There is a lot that goes into building a successful and competitive console Overwatch team. Before you ask, yes -- we do it for fun. There is no money or fame involved. It’s just a small league that currently has eleven teams for the Playstation 4 community, and continues to grow with each season.
I play for a team called Corgi Corps. We’re a group of friends who enjoy this game and playing with each other: simple as that. We struggled in our debut, but still found our way into the finals and eventually won the championship title… two times in a row.
In this article, I’d like to chat a bit about my experience, and hopefully impart some useful info for competitive Overwatch hopefuls out there.
Competitive console life
If you asked us what makes our team so successful, the answer is easy: our teamwork and trust in each other.
Overwatch is a competitive game that requires teams to work and coordinate in order to find the wins that we all crave and strive for. I would even go as far as to say that being in this competitive setting has helped me form closer and better friendships with the people I call my teammates. In order to stay in the running, we play quick play together on almost a daily basis and try to learn and adapt to each other’s playstyle. Doing this really helps build synergy among the various role duos, as well as the overall synergy of the team. Since joining Corgi Corps, I have found it to be harder to play alone.
Every player in the Overwatch community knows how infuriating a random teammate who doesn’t communicate can be. So when I had the chance to play with others that I felt comfortable talking to, I took it. Through that -- and Overwatch League -- I found my love for the game again.
What is Corgi Corps?
Our team started as a way for us to play in a competitive setting that wasn’t ranked. Being part of this team and league has personally given me the motivation I was previously lacking to truly learn the game and improve at it. During our regular season, we have weekly matches against other teams in our tier as well as scrims for practice. It would be safe to say that our little league is run a lot like Overwatch League, as far as structure for the games and records go.
Our league -- dubbed Overwatch Oasis -- is divided into three tiers based on the game’s skill rating (SR) system. My team will be in tier 3 and looking to continue our run after our off-season. In the meantime, you could probably find my teammates and I playing other things to take a much needed and well-deserved break from the game we spend so much time on.
I was introduced to my future teammates through our team owner Tina “Zelda” Motway. We became friends on Twitter through our shared love of the Houston Outlaws in the Overwatch League. After talking to her, I met her group of friends and soon discovered that we all played on Playstation 4. Once I bought Overwatch for the PS4, my journey to become the best player I could possibly be began.
It is strange to think that without OWL or this game, I would’ve never met the people I consider some of my best and closest friends. I have always been someone who is shy and doesn’t put herself out there in person, so that’s why I gravitate towards video games. Here I can be myself without fear of judgment. This team has been a real and incredible blessing in my life -- and I have my wonderful friends and this game we all love and hate at the same time to thank for that.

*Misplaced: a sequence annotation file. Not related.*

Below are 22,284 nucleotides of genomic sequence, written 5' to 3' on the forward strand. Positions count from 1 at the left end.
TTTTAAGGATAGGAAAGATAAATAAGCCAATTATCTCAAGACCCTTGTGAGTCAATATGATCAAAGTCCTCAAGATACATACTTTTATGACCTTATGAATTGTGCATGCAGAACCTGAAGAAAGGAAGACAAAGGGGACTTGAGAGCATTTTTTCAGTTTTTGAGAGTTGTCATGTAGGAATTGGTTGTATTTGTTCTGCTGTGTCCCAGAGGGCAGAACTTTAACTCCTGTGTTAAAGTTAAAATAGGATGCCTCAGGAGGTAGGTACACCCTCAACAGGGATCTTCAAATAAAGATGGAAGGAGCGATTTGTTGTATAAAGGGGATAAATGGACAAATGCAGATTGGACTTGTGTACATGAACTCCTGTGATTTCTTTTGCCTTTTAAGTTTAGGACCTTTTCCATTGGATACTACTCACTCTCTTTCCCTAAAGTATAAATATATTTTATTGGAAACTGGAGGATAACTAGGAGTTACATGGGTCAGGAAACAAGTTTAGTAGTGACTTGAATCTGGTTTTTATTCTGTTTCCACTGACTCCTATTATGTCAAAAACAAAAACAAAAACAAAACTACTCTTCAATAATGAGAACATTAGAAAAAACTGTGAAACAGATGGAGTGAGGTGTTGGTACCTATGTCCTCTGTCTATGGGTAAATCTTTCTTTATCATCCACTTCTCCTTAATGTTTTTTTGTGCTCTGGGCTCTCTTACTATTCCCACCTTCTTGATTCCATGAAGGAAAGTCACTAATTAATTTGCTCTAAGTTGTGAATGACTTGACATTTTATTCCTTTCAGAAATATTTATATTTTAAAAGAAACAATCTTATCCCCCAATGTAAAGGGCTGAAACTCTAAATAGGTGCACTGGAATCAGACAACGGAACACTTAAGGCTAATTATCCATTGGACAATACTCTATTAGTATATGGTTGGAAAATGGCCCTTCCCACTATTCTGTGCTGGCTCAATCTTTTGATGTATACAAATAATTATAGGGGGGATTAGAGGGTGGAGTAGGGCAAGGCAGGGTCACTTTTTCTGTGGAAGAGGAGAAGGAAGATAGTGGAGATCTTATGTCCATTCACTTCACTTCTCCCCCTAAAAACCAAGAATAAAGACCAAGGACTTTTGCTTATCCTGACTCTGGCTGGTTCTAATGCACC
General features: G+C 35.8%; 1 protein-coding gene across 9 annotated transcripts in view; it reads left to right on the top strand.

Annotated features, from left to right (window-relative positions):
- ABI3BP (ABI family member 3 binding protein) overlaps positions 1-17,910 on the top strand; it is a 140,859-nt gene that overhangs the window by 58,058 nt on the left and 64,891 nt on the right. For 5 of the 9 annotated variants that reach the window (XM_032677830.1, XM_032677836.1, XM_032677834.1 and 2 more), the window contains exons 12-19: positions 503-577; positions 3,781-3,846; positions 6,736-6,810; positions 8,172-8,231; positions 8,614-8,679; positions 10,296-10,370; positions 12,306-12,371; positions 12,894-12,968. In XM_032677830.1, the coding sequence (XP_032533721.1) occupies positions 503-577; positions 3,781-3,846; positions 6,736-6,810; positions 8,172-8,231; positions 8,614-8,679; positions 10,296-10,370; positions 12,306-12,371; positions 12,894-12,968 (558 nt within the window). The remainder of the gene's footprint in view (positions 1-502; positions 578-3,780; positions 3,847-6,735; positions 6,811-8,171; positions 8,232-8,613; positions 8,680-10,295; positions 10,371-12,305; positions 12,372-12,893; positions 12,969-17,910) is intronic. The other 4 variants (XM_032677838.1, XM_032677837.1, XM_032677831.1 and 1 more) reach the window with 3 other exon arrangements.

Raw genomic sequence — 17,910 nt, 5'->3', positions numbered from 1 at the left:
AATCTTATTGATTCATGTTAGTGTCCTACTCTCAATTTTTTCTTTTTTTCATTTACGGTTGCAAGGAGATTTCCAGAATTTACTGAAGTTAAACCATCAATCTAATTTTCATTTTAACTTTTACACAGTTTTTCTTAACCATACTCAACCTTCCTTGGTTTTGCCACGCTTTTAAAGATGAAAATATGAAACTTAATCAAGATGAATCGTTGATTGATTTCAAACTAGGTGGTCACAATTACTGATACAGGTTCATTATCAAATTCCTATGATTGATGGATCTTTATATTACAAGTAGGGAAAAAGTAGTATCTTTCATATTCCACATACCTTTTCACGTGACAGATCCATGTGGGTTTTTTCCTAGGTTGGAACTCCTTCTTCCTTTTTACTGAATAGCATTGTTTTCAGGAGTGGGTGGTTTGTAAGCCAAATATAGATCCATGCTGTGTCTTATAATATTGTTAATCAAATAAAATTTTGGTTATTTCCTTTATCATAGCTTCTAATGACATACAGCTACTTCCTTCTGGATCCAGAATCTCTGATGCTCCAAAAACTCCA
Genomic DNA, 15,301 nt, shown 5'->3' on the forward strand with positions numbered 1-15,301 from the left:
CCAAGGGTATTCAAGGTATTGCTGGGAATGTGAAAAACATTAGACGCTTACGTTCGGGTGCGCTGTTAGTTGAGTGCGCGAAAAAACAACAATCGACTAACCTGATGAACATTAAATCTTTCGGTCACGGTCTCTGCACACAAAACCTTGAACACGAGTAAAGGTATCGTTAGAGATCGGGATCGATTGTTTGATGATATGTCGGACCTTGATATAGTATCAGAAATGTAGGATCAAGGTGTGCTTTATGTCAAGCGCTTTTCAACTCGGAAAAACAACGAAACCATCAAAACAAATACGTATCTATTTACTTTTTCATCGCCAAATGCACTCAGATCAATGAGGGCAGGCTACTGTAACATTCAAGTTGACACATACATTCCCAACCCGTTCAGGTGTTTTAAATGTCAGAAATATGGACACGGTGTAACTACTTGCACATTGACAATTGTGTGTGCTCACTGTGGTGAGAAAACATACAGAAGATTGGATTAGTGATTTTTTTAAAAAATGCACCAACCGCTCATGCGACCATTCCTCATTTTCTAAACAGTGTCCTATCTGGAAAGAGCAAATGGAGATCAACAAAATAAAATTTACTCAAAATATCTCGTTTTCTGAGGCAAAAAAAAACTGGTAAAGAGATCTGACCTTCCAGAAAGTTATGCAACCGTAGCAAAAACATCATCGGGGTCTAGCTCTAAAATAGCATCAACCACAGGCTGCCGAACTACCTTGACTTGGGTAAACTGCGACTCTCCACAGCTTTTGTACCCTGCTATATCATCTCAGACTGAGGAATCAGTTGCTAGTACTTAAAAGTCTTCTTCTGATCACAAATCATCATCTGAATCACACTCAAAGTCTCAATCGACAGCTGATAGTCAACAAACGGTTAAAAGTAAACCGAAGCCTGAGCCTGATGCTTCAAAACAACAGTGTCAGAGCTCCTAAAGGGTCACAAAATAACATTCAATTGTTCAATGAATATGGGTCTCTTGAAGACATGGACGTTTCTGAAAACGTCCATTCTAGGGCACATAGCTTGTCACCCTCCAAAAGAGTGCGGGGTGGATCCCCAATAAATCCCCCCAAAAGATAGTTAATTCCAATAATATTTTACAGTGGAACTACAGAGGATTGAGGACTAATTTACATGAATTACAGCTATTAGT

How do I climb?
Ah, the age-old question. Since returning to this community and playing on the PS4 for the first time, I have found my climb to the higher ranks of the game to be a real struggle. Most seasons I have finished in silver, but have also made it into gold a couple of times. The best advice I can give players lower than platinum, would be just to keep trying. Losing games and SR points can be very frustrating and I have personally wanted to give up multiple times because of it. However, you will never get where you want to be if you don’t go for it.
Competitive Overwatch is one of those games that you have to put lots of hours into if you want to get to the top of the ranks. If you have someone willing to group up with you, that’s also a good way to get it done. One of the most infuriating things about this game is solo queueing and having teammates who either refuse to listen to callouts, or just do stupid things that throw your games. That also leads me to another bit of advice…if you join the team voice chat: LISTEN TO YOUR TEAMMATES. Communicating your ultimate combos, and what cooldowns the enemy players have or have used, is extremely helpful.
My last bit of advice would be to just keep up with the patch notes. One of my teammates told me that they learned essential heroes that nobody would play so that our team would always have a strong hero. Because of that, they made a huge 800 SR leap across the seasons that they learned projectile heroes and main tanks more in-depth.
Staying up with Blizzard’s patch notes and just continuing to play the game have gotten my teammates and me higher into the ranks. Will it be frustrating? Yes. You won’t win every game and your SR will jump and decrease a lot, but the best thing to counteract that problem is to not give up.
One of my favorite bands -- All Time Low -- recently released a song called Melancholy Kalediscope off of their newest album, and a lyric from that song has stood out to me a lot when I apply it to competitive play. “You can’t be 100 if you’re only giving 95” -- to me, that means you can’t give your best if you’re holding back.
If you’re reading this and currently struggling in competitive, hang in there and don’t give up. You’ve got this.
(If you would like to follow my team and our league, you can find us on Twitter and Instagram by searching @corgicorps.)